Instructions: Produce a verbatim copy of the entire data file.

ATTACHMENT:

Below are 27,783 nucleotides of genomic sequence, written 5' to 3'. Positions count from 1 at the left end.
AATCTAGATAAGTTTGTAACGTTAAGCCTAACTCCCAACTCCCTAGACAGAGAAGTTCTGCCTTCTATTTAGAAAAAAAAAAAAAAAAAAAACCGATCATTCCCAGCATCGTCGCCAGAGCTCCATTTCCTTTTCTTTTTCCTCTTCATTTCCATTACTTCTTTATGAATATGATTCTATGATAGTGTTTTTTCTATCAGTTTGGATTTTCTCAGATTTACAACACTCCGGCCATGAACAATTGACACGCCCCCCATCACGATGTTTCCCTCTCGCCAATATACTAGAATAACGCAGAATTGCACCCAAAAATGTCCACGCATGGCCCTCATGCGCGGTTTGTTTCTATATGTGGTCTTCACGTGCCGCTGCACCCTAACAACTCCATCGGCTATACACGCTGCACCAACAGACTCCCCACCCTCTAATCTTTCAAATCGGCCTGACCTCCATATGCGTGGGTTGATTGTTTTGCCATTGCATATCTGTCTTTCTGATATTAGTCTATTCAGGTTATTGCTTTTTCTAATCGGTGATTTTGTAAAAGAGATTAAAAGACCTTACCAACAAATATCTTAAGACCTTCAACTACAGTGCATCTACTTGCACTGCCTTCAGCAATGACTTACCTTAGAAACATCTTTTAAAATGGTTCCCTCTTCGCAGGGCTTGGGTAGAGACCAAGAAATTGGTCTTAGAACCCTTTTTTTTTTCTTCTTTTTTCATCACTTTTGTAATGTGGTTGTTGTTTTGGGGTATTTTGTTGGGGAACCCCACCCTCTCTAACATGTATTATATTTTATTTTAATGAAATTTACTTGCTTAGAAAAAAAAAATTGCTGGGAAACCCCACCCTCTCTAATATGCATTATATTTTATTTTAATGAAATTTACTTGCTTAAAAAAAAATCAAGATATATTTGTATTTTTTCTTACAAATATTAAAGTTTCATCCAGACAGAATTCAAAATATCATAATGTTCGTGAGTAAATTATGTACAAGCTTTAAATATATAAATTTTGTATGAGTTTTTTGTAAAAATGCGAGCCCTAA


Below are 27,783 nucleotides of genomic sequence, written 5' to 3'. Positions count from 1 at the left end.
AATCTAGATAAGTTTGTAACGTTAAGCCTAACTCCCAACTCCCTAGACAGAGAAGTTCTGCCTTCTATTTAGAAAAAAAAAAAAAAAAAAAACCGATCATTCCCAGCATCGTCGCCAGAGCTCCATTTCCTTTTCTTTTTCCTCTTCATTTCCATTACTTCTTTATGAATATGATTCTATGATAGTGTTTTTTCTATCAGTTTGGATTTTCTCAGATTTACAACACTCCGGCCATGAACAATTGACACGCCCCCCATCACGATGTTTCCCTCTCGCCAATATACTAGAATAACGCAGAATTGCACCCAAAAATGTCCACGCATGGCCCTCATGCGCGGTTTGTTTCTATATGTGGTCTTCACGTGCCGCTGCACCCTAACAACTCCATCGGCTATACACGCTGCACCAACAGACTCCCCACCCTCTAATCTTTCAAATCGGCCTGACCTCCATATGCGTGGGTTGATTGTTTTGCCATTGCATATCTGTCTTTCTGATATTAGTCTATTCAGGTTATTGCTTTTTCTAATCGGTGATTTTGTAAAAGAGATTAAAAGACCTTACCAACAAATATCTTAAGACCTTCAACTACAGTGCATCTACTTGCACTGCCTTCAGCAATGACTTACCTTAGAAACATCTTTTAAAATGGTTCCCTCTTCGCAGGGCTTGGGTAGAGACCAAGAAATTGGTCTTAGAACCCTTTTTTTTTTCTTCTTTTTTCATCACTTTTGTAATGTGGTTGTTGTTTTGGGGTATTTTGTTGGGGAACCCCACCCTCTCTAACATGTATTATATTTTATTTTAATGAAATTTACTTGCTTAGAAAAAAAAAATTGCTGGGAAACCCCACCCTCTCTAATATGCATTATATTTTATTTTAATGAAATTTACTTGCTTAAAAAAAAATCAAGATATATTTGTATTTTTTCTTACAAATATTAAAGTTTCATCCAGACAGAATTCAAAATATCATAATGTTCGTGAGTAAATTATGTACAAGCTTTAAATATATAAATTTTGTATGAGTTTTTTGTAAAAATGCGAGCCCTAA